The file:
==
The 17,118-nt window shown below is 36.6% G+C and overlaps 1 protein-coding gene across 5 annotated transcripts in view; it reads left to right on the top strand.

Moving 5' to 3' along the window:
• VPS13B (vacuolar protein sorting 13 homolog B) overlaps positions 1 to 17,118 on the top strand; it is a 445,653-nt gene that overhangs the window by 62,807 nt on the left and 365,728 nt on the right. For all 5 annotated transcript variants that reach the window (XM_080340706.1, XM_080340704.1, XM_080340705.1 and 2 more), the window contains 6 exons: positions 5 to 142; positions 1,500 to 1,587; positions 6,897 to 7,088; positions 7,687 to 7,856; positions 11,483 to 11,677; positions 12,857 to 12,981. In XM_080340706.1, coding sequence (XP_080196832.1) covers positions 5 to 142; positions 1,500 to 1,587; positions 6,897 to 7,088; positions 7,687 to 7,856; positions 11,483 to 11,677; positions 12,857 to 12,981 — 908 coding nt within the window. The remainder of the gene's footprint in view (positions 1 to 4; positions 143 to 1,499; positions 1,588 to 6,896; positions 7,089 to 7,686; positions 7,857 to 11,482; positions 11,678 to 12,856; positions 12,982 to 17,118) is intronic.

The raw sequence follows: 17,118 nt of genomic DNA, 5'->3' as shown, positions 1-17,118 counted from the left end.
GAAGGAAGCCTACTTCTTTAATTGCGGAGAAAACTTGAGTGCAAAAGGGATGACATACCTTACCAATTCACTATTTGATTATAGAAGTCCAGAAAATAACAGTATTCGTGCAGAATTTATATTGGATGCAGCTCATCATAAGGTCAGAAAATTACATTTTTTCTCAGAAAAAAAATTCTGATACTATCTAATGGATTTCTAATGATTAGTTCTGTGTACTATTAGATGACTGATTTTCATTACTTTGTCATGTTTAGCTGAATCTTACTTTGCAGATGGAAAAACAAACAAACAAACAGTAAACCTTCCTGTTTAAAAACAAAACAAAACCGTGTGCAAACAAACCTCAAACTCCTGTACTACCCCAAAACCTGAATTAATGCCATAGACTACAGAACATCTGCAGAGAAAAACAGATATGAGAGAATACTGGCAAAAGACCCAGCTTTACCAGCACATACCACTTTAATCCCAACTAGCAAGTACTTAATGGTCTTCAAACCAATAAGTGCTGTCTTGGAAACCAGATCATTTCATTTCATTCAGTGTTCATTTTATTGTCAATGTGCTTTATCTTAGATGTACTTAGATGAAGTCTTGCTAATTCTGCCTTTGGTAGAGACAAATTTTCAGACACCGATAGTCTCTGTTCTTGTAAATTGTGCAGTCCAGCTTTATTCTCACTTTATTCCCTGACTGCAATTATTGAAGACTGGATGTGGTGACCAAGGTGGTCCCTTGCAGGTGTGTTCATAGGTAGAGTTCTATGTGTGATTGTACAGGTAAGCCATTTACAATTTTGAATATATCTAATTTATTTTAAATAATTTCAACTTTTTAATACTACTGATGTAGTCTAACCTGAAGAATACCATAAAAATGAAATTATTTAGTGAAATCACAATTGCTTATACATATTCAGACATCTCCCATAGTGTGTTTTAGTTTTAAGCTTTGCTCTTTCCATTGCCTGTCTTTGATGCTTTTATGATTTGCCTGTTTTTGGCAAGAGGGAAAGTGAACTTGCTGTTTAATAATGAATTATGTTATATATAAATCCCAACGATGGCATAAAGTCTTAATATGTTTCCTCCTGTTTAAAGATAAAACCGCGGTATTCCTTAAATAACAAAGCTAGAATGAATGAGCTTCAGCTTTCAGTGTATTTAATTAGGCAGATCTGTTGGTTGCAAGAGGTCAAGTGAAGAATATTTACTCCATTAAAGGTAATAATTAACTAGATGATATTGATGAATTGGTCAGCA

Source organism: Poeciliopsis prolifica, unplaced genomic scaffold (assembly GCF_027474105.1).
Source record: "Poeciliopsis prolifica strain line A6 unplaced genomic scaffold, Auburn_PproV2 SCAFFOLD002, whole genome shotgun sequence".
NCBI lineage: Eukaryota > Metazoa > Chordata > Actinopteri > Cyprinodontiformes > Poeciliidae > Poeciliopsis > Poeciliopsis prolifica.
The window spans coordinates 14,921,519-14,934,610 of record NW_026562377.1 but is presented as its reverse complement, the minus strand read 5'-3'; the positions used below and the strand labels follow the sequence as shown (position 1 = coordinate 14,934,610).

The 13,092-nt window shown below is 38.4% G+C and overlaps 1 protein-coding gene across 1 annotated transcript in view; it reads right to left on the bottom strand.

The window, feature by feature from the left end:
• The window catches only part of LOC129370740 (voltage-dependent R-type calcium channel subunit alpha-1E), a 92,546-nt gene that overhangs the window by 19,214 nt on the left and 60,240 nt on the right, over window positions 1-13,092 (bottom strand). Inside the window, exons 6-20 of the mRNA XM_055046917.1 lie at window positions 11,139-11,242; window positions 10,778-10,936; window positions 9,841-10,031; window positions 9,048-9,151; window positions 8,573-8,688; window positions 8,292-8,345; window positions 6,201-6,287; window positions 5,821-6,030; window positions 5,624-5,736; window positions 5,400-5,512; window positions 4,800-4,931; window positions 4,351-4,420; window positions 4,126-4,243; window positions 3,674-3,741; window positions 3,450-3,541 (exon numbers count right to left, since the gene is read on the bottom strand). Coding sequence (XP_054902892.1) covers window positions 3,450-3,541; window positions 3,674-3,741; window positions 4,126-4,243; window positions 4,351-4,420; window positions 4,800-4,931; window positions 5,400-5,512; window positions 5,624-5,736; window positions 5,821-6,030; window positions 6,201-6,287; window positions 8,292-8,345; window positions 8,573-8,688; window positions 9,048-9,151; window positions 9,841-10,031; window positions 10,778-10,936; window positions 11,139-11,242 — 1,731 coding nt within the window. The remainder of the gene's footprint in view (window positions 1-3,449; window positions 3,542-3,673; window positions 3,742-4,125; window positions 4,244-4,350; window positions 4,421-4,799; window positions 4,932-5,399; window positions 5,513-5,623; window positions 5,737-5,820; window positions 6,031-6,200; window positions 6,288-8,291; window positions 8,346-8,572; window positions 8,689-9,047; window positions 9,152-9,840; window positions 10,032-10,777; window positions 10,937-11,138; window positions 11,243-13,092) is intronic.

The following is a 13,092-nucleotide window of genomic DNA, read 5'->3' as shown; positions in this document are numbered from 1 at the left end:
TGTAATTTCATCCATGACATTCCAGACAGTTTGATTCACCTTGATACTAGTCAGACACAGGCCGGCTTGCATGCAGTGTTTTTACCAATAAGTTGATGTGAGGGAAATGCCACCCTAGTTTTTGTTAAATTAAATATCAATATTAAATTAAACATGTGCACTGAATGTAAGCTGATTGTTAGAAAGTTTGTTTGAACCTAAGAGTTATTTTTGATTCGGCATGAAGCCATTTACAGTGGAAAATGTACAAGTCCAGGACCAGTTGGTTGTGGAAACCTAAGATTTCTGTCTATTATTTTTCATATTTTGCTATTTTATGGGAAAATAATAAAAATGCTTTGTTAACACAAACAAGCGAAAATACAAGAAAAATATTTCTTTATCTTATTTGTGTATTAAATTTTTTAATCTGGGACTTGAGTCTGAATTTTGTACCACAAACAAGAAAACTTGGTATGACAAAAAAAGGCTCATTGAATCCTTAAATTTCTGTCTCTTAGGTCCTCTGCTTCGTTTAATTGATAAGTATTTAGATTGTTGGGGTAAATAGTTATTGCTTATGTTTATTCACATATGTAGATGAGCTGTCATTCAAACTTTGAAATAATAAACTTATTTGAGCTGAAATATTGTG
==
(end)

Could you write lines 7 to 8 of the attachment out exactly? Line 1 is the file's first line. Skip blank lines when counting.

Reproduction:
Source record: "Poeciliopsis prolifica strain line A6 unplaced genomic scaffold, Auburn_PproV2 SCAFFOLD002, whole genome shotgun sequence".
NCBI lineage: Eukaryota > Metazoa > Chordata > Actinopteri > Cyprinodontiformes > Poeciliidae > Poeciliopsis > Poeciliopsis prolifica.